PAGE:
Being able to properly hear the sounds you're making in your music studio is obviously of paramount importance if you want your mixes to be 'work'. As well as ensuring that the acoustic properties of the room itself are up to scratch, this means making sure your monitors are positioned relative to your head in the way the manufacturers intended them to be.
With this quick walkthrough, we'll take you step by step through the process of getting your speakers set up for optimum results and monitoring accuracy. For more on monitor placement and calibration, pick up the November edition of Future Music (FM311).
Step 1: When setting up nearfield monitoring, it always pays to spend some time making sure that your speakers are positioned correctly. In this project studio, the monitors are sat on the desk either side of the computer - hardly ideal.
Step 2: In their current position, the monitors are too close together - this will give issues with stereo width when mixing, as the sound will naturally be too narrow, as well as there being lots of unwanted reflections and vibrations from the table top. Let's move them onto some speaker stands.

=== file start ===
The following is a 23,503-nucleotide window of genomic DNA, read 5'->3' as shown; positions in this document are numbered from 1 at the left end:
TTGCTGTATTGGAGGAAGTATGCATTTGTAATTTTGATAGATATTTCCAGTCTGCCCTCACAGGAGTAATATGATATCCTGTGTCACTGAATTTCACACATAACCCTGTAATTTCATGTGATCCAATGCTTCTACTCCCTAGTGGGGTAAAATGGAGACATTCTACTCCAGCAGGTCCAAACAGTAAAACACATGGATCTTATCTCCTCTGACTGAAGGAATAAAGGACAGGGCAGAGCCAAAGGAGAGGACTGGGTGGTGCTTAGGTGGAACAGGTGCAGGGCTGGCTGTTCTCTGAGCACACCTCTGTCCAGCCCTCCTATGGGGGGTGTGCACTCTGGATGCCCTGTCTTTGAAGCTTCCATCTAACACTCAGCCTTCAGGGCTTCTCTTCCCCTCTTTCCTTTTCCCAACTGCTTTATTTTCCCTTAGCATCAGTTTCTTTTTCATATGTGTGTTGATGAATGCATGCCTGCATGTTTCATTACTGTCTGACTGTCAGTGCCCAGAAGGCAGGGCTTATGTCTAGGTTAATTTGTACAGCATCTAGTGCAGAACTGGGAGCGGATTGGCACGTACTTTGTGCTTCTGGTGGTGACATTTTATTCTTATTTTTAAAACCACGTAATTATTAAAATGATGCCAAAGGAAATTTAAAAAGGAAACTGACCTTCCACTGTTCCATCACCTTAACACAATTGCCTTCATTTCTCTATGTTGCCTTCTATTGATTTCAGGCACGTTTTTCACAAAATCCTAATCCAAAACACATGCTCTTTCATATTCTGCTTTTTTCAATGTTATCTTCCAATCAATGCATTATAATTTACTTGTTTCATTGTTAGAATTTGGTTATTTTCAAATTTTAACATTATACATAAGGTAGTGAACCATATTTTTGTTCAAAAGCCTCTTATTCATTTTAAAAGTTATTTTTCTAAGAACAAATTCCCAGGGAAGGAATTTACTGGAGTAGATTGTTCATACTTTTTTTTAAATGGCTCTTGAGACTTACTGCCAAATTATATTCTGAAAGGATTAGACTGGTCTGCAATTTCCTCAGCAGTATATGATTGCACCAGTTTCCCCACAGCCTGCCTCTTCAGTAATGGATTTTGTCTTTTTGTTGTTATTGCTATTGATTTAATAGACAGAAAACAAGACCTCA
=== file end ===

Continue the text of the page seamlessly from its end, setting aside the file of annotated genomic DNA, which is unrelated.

Step 3: First, we'll use our speaker stands to isolate the speakers from the desk. We've got our stands we filled with sand and placed on some concrete slabs (get them in any garden centre) - this is to set the tweeters at head height, which is important for accurate monitoring.
Step 4: The principle of nearfield monitoring is that the speakers should be positioned to form a perfect triangle between them and the listening position - as you can see in our diagram.
Step 5: Now we can put the speakers on the stands and start positioning them. We use a measuring tape to help with positioning - the idea is to achieve an equal distance between the left and right speakers, and the listening position.
Step 6: Once we've got the speakers in a symmetrical position, we'll enjoy improved stereo imaging and a more revealing sound. We'll also get less issues with unwanted vibrations and reflections thanks to moving them off the desk.